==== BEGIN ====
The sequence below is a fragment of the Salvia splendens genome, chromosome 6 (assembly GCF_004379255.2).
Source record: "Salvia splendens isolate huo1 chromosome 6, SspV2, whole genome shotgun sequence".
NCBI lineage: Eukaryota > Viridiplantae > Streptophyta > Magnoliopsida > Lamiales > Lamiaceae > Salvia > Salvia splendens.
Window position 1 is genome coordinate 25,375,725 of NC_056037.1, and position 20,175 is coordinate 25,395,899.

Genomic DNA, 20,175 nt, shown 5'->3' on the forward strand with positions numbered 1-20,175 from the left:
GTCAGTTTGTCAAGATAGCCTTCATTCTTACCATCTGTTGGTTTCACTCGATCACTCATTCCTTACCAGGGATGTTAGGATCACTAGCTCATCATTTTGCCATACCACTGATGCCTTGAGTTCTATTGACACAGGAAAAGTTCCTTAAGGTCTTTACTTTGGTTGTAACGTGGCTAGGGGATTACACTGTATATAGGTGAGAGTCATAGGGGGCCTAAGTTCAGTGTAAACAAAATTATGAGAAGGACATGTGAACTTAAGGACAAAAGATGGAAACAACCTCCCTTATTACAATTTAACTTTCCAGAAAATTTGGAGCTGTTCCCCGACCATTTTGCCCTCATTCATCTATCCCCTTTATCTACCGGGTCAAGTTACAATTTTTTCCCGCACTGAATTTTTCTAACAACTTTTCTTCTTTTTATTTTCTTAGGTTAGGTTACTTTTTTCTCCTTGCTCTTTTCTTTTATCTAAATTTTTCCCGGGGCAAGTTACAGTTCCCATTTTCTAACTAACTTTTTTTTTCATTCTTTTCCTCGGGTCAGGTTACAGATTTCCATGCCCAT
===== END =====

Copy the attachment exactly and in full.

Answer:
The sequence below is a fragment of the Salvia splendens genome, chromosome 6 (assembly GCF_004379255.2).
Source record: "Salvia splendens isolate huo1 chromosome 6, SspV2, whole genome shotgun sequence".
NCBI lineage: Eukaryota > Viridiplantae > Streptophyta > Magnoliopsida > Lamiales > Lamiaceae > Salvia > Salvia splendens.
Window position 1 is genome coordinate 25,375,725 of NC_056037.1, and position 20,175 is coordinate 25,395,899.

Genomic DNA, 20,175 nt, shown 5'->3' on the forward strand with positions numbered 1-20,175 from the left:
GTCAGTTTGTCAAGATAGCCTTCATTCTTACCATCTGTTGGTTTCACTCGATCACTCATTCCTTACCAGGGATGTTAGGATCACTAGCTCATCATTTTGCCATACCACTGATGCCTTGAGTTCTATTGACACAGGAAAAGTTCCTTAAGGTCTTTACTTTGGTTGTAACGTGGCTAGGGGATTACACTGTATATAGGTGAGAGTCATAGGGGGCCTAAGTTCAGTGTAAACAAAATTATGAGAAGGACATGTGAACTTAAGGACAAAAGATGGAAACAACCTCCCTTATTACAATTTAACTTTCCAGAAAATTTGGAGCTGTTCCCCGACCATTTTGCCCTCATTCATCTATCCCCTTTATCTACCGGGTCAAGTTACAATTTTTTCCCGCACTGAATTTTTCTAACAACTTTTCTTCTTTTTATTTTCTTAGGTTAGGTTACTTTTTTCTCCTTGCTCTTTTCTTTTATCTAAATTTTTCCCGGGGCAAGTTACAGTTCCCATTTTCTAACTAACTTTTTTTTTCATTCTTTTCCTCGGGTCAGGTTACAGATTTCCATGCCCAT